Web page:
A battle worth fighting

Former Kiribati president and Pacific climate warrior Anote Tong was sitting at home watching his grandchildren play and thinking about their future. A future already marred by this climate phenomenon. It worries a lot of people like Mr Tong, families and communities who have witnessed and experienced the wrath of climate change and ask the inevitable question that Mr Tong asked himself, “What would become of them?”

Indeed, what will become of the future if climate change persists, if leaders refuse to accept the realities of climate change?

Kiribati, an island with a little more than 100,000 in population, is one of the heavily affected areas in terms of the impact of climate change, that there are suggestions of displacement due to rise in sea level.

Kiribati is one of many other small developing island states like Fiji succumbing to the full brunt of the impact of climate change.

The question is what would become of them? Where will our grandchildren and the future generation go?

Would we still want them to run along the same white sandy beach, to breathe the same fresh air and consume the most healthiest and nutritious meal fresh from the farm or from the sea?

Sadly though, researchers have found that at the rate at which we are going we are on the road to destruction.

The Pacific Island Development Forum has stated that our global 2020 emissions targets are not in line with either 2C or 1.5C pathways and it is more likely at 3.7C.

The increase in global temperatures has a lot of drastic implications. Sea temperature will rise affecting the marine life; the arctic and Atlantic ice will melt and will contribute to the rise in sea level causing displacement and this is in addition to the adverse weather patterns.

So what needs to be done?

We need to see commitment. We need to see urgency, we need ambition and we need action.

At the 23rd Conference of Parties in Bonn, Germany, world leaders will gather to map the way forward. Everyone will be eager to know what will come out of these meetings, the decisions and agreements that will be made.

We want to see action. There have been a lot of meetings, workshops and conferences. We want to see the big carbon emitters commit to the reduction of carbon emission. We want to leave something behind for our future generation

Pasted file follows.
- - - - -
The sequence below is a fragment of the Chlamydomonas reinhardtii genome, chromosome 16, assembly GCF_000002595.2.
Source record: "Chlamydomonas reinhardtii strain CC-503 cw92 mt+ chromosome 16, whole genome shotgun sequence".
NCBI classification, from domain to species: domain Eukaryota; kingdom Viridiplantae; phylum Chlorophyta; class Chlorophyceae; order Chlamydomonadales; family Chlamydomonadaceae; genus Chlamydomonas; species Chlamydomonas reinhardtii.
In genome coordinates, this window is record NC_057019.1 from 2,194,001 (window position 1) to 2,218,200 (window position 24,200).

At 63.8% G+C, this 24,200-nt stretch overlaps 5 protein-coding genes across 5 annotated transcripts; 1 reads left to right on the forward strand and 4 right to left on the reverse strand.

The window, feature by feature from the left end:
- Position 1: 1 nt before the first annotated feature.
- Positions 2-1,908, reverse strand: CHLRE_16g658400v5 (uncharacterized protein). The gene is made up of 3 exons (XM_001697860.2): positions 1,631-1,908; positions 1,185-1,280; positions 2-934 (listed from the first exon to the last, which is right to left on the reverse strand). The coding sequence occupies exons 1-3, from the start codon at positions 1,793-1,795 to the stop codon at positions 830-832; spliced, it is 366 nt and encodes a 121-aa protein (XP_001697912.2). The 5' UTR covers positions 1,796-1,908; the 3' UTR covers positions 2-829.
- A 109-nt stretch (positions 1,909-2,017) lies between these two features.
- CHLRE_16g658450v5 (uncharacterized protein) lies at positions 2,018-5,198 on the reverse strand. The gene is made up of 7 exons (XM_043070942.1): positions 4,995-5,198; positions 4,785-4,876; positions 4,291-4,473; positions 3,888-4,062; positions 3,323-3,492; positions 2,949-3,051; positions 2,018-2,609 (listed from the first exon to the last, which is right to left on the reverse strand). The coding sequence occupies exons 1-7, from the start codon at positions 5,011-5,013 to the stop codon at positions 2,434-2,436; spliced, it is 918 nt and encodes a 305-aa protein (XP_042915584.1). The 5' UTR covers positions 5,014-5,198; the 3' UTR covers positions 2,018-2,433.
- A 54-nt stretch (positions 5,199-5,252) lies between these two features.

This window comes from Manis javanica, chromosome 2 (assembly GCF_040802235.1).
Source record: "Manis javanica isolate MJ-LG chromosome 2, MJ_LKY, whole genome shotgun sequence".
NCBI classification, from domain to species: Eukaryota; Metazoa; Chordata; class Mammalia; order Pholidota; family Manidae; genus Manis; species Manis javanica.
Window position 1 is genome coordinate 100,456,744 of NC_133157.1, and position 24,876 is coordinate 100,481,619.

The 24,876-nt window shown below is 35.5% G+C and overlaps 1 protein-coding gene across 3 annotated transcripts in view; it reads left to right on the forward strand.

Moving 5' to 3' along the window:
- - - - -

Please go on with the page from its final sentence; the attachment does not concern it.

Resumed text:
“I think the challenge is coming to the reality that is ahead of us. Unfortunately, we at the bottom end of the scale are crying out aloud and see whether people will come forward,” Mr Tong said.

“I have been talking about climate change for so long, I doubt that I would be able to go back with a firm concrete credible solution that I can take back to my grandchildren.

“I have a lot of grandchildren and I watch them play every day and I ask myself a question, ‘What would become of them?’

“That is the question, and so far not many have been able to answer that question and I doubt it that nothing is coming forward. This is not a negotiation, this is about our survival.”

And as we call on the world to reduce carbon emission we at the same time need to look at our very own contribution to minimising the impact of climate change.

First and foremost, Fiji does not have a carbon policy where the private sector and other stakeholders are mandated to release their carbon footprints and proactive measures that will be taken to reduce carbon emission.

There has not been a lot of emphasis on reforestation and yet logging licences are still being given.

We’re still importing diesel powered vehicles into the country. We still have ships that are diesel-powered. Replanting of mangroves needs to be further encouraged.

We need to minimise electricity consumption, turn off unnecessary power-points and invest more in solar-powered lights.

Avoid overfishing — fish what is enough for consumption and not for economical greed. Our marine ecosystem needs to breathe. Organic farming is the way forward to food security, do away with chemicals that kill the soil’s nutrients.

When you cut a tree, plant a new one, it’s as simple as that. It’s these little things that count and matter in the long run.

Tuvalu Prime Minister Enele Sopoaga spoke words of truth that really hit home when he said, “If there is no future for us, there’s nothing for them.”

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